Baldwin Park resident Colette Fehr is using a negative experience in her life to help improve others.
Before her divorce in 2005, Fehr and her first husband began marriage counseling, a decision she says may have ended the relationship once and for all.
“When I had kids and our marriage hit some really difficult places, we sought out marriage counseling, and it was actually more harmful than helpful,” she says. “We had such a bad experience in counseling, and in retrospect, I actually think had we had good help, and I’m not blaming the demise of the marriage on the therapist, but had we had better help, I think the marriage could have been saved.”
Instead of dwelling on the past, Fehr has chosen to move forward with her own counseling private practice where she works exclusively with couples from her office in Baldwin Park.
Fehr opened her counseling practice in 2013 in Winter Park before moving it to Maitland. During the start of the pandemic, she moved to Baldwin Park in 2019.
“I loved it so much, really, truly, from the moment we moved here,” she says of Baldwin Park. “I love the combination of being so well located in relation to Winter Park but also downtown. It’s such a suburban neighborhood feel, and I really have gotten to know my neighbors and their families. ... Very quickly, I knew I wanted to move my office to Baldwin but it was all about waiting to see if an office would become available in the area.”
In 2020, Fehr opened her office in Baldwin Park.
Fehr is ICEEFT-certified in Emotionally Focused Therapy, which is the gold standard in evidenced-based treatment for couples, as well as EMDRIA-Certified in Eye Movement Desensitization and Reprocessing, which is used to treat trauma and relational loss.
Fehr offers an integrative approach to couples therapy that draws from attachment theory, neurobiology and developmental psychology. Her work is based on specialized training in multiple methodologies that include: EFT, the Gottman Method, the Developmental Model, Encounter Centered Couples Therapy and Internal Family Systems.
The private practice offers couples counseling, premarital counseling, discernment counseling and closure counseling.
“I always knew that I wanted to try and help people preserve their relationships,” she says. “I’m not trying to get people to save their marriage if they don’t want to. There’s a million reasons relationships end, and sometimes, that’s really OK. As a society, we need to get away from thinking a relationship ending is a failure.”
Although a majority of her clients are older than 35, Fehr also sees younger couples and even has seen people in their 70s.
Even though it’s sad anytime a family or a marriage doesn’t work out, it really was the impetus for her career, Fehr says.
She has now been happily married to her husband, Steve, for seven years.
When she compares her negative therapy experience to what she has learned through the years, Fehr does not believe the person she saw was adequately trained in working with couples.
“I really, truly feel honored that people trust me with their relationship because you’re joining people,” she says. “It is something I take very, very seriously and hold with the greatest respect. Your primary romantic relationship as an adult is the most important relationship in your life, and we know that human beings are wired for attachment, and we need to be closely connected to other people to feel safe and secure in the world.”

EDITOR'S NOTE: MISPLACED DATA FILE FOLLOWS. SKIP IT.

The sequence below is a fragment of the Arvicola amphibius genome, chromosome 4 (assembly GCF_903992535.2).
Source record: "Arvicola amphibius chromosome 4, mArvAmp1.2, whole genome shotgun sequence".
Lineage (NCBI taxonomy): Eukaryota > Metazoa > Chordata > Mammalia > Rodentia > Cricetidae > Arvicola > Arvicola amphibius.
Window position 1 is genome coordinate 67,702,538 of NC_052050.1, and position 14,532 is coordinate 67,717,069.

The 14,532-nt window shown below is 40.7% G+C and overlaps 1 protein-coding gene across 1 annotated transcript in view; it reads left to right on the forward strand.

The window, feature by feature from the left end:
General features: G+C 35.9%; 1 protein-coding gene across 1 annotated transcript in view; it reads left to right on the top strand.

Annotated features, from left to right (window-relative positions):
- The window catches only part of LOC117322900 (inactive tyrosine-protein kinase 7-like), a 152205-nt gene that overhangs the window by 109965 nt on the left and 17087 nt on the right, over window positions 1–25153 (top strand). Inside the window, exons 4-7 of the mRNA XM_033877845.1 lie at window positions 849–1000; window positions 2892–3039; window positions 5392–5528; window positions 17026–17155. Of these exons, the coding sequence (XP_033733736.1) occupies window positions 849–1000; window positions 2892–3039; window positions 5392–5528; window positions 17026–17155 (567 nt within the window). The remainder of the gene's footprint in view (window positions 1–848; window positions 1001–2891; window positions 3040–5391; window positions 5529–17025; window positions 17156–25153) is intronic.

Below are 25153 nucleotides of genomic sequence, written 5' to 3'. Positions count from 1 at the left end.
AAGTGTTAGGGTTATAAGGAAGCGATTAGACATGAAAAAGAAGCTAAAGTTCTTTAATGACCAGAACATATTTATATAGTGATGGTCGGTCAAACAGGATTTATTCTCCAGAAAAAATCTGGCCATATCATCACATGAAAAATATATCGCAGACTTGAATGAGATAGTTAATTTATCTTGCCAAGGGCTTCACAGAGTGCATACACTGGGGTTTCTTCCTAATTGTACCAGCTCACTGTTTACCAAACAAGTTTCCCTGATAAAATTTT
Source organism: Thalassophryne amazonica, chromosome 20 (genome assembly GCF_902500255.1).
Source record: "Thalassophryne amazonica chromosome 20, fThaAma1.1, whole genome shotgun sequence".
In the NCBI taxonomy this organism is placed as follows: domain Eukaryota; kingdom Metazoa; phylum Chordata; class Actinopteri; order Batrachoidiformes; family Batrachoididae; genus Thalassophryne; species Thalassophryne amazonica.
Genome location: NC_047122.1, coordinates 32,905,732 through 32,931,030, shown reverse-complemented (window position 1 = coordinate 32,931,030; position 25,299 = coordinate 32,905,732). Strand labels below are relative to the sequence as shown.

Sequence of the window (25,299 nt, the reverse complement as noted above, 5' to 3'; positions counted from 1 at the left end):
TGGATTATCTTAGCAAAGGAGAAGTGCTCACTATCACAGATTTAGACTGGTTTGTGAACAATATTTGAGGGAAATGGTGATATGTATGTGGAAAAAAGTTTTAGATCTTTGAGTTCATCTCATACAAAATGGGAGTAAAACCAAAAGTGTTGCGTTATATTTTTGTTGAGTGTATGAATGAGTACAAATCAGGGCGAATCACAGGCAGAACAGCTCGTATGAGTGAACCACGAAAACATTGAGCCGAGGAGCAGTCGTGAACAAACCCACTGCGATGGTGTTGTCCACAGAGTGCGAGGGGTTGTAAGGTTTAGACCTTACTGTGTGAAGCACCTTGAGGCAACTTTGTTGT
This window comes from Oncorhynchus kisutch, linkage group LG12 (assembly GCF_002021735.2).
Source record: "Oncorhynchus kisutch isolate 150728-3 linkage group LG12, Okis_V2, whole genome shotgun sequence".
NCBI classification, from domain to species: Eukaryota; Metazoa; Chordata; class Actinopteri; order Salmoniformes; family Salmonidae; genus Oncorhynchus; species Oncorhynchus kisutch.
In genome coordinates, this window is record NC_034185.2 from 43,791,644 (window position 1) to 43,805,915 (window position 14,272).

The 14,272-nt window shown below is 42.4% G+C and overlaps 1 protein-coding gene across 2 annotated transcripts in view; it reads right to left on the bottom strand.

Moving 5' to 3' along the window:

Fehr knows maintaining the balance between work and life is important. Although she says it has gotten easier over the years, she utilizes resources such as groups with other therapists, where they talk, share and process, as well as works with another therapist with whom she consults regularly to talk about her cases.
Self-care is also essential to the balance. Outside of work, Fehr enjoys writing, exploring acting as a hobby, trying new restaurants, traveling and spending time with her family.
Fehr, 49, was born in New York City and grew up in Rye, a small suburb outside Manhattan.
She attended an all-girls Catholic school before pursuing a college degree in English and History at Tulane University, where she met her first husband. They married shortly after graduating college and moved to Orlando. They have two children: Charlotte Jones, now 21, and Curran Jones, now 19.
After the divorce, Fehr decided to go back to graduate school and pursue a master’s degree in counseling at Rollins College.
Before her bad experience with therapy, Fehr had never considered it as a career choice. However, looking back, she remembers playing the role of family counselor during her own parent’s divorce.
“I know I’ve always been drawn to people, connecting with people, understanding what makes people tick,” she says. “I just had never really thought about it. I think if it had been on my radar, I probably would have pursued it earlier.”
Having an entrepreneurial spirit for the majority of her life, Fehr says she likes the flexibility of having her own practice and doing her own thing. She makes her own appointments, answers inquiries, has developed and learned business skills, and holds a high standard of customer service inside and outside of the practice to maintain the quality of the work.
Although Fehr would like to complete goals such as developing as a writer and possibly writing a book, as well as expanding on her acting capabilities, she also says she sees herself doing her counseling work forever.
“There aren’t many pathways where women as they age are valued more, but with counseling, I can continue to do the job as long as I live, as long as I still have the mental capabilities, to keep my mind sharp and help as many people as I can,” she says. “I love it. It’s never boring. It’s heartwarming, and there’s way more good to it than bad. That’s something you don’t see enough of in the world, and I feel lucky to be doing it.”